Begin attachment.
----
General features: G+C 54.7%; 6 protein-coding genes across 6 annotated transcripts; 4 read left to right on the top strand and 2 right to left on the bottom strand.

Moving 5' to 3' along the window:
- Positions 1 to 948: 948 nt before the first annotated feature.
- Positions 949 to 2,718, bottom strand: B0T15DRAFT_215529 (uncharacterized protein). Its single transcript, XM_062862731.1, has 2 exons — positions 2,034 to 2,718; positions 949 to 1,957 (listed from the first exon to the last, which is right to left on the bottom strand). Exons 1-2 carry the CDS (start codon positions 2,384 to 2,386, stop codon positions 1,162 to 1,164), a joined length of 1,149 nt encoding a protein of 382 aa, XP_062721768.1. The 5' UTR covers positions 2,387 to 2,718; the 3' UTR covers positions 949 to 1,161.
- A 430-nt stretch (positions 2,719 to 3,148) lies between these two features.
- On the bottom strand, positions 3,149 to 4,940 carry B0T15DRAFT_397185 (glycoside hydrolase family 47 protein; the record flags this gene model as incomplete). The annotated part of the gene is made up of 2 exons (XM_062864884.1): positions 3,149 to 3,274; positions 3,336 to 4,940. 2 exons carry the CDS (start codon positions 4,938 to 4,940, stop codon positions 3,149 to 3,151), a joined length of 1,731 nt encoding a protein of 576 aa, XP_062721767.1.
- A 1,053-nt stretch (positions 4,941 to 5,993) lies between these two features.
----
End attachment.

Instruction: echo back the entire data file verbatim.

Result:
General features: G+C 54.7%; 6 protein-coding genes across 6 annotated transcripts; 4 read left to right on the top strand and 2 right to left on the bottom strand.

Moving 5' to 3' along the window:
- Positions 1 to 948: 948 nt before the first annotated feature.
- Positions 949 to 2,718, bottom strand: B0T15DRAFT_215529 (uncharacterized protein). Its single transcript, XM_062862731.1, has 2 exons — positions 2,034 to 2,718; positions 949 to 1,957 (listed from the first exon to the last, which is right to left on the bottom strand). Exons 1-2 carry the CDS (start codon positions 2,384 to 2,386, stop codon positions 1,162 to 1,164), a joined length of 1,149 nt encoding a protein of 382 aa, XP_062721768.1. The 5' UTR covers positions 2,387 to 2,718; the 3' UTR covers positions 949 to 1,161.
- A 430-nt stretch (positions 2,719 to 3,148) lies between these two features.
- On the bottom strand, positions 3,149 to 4,940 carry B0T15DRAFT_397185 (glycoside hydrolase family 47 protein; the record flags this gene model as incomplete). The annotated part of the gene is made up of 2 exons (XM_062864884.1): positions 3,149 to 3,274; positions 3,336 to 4,940. 2 exons carry the CDS (start codon positions 4,938 to 4,940, stop codon positions 3,149 to 3,151), a joined length of 1,731 nt encoding a protein of 576 aa, XP_062721767.1.
- A 1,053-nt stretch (positions 4,941 to 5,993) lies between these two features.